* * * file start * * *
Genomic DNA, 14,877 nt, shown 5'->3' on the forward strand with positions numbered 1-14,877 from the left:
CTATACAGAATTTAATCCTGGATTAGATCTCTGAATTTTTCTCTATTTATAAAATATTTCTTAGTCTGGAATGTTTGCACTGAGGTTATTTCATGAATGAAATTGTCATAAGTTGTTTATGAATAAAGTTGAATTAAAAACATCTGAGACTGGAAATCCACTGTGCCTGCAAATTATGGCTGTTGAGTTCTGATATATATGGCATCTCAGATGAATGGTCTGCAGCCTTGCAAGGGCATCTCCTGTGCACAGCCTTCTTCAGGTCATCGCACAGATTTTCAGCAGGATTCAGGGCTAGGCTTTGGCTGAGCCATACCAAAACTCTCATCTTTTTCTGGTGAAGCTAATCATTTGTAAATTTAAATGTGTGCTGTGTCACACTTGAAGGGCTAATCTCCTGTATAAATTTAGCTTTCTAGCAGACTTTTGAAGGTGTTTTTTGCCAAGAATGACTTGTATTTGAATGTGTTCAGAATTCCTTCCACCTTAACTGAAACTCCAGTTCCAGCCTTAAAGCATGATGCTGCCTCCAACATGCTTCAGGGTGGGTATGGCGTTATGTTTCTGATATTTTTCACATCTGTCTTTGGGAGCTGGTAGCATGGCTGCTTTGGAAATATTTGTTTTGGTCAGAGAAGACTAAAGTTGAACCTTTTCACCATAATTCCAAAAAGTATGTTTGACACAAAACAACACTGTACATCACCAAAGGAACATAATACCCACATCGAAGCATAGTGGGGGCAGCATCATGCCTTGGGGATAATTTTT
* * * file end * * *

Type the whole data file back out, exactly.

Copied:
Genomic DNA, 14,877 nt, shown 5'->3' on the forward strand with positions numbered 1-14,877 from the left:
CTATACAGAATTTAATCCTGGATTAGATCTCTGAATTTTTCTCTATTTATAAAATATTTCTTAGTCTGGAATGTTTGCACTGAGGTTATTTCATGAATGAAATTGTCATAAGTTGTTTATGAATAAAGTTGAATTAAAAACATCTGAGACTGGAAATCCACTGTGCCTGCAAATTATGGCTGTTGAGTTCTGATATATATGGCATCTCAGATGAATGGTCTGCAGCCTTGCAAGGGCATCTCCTGTGCACAGCCTTCTTCAGGTCATCGCACAGATTTTCAGCAGGATTCAGGGCTAGGCTTTGGCTGAGCCATACCAAAACTCTCATCTTTTTCTGGTGAAGCTAATCATTTGTAAATTTAAATGTGTGCTGTGTCACACTTGAAGGGCTAATCTCCTGTATAAATTTAGCTTTCTAGCAGACTTTTGAAGGTGTTTTTTGCCAAGAATGACTTGTATTTGAATGTGTTCAGAATTCCTTCCACCTTAACTGAAACTCCAGTTCCAGCCTTAAAGCATGATGCTGCCTCCAACATGCTTCAGGGTGGGTATGGCGTTATGTTTCTGATATTTTTCACATCTGTCTTTGGGAGCTGGTAGCATGGCTGCTTTGGAAATATTTGTTTTGGTCAGAGAAGACTAAAGTTGAACCTTTTCACCATAATTCCAAAAAGTATGTTTGACACAAAACAACACTGTACATCACCAAAGGAACATAATACCCACATCGAAGCATAGTGGGGGCAGCATCATGCCTTGGGGATAATTTTT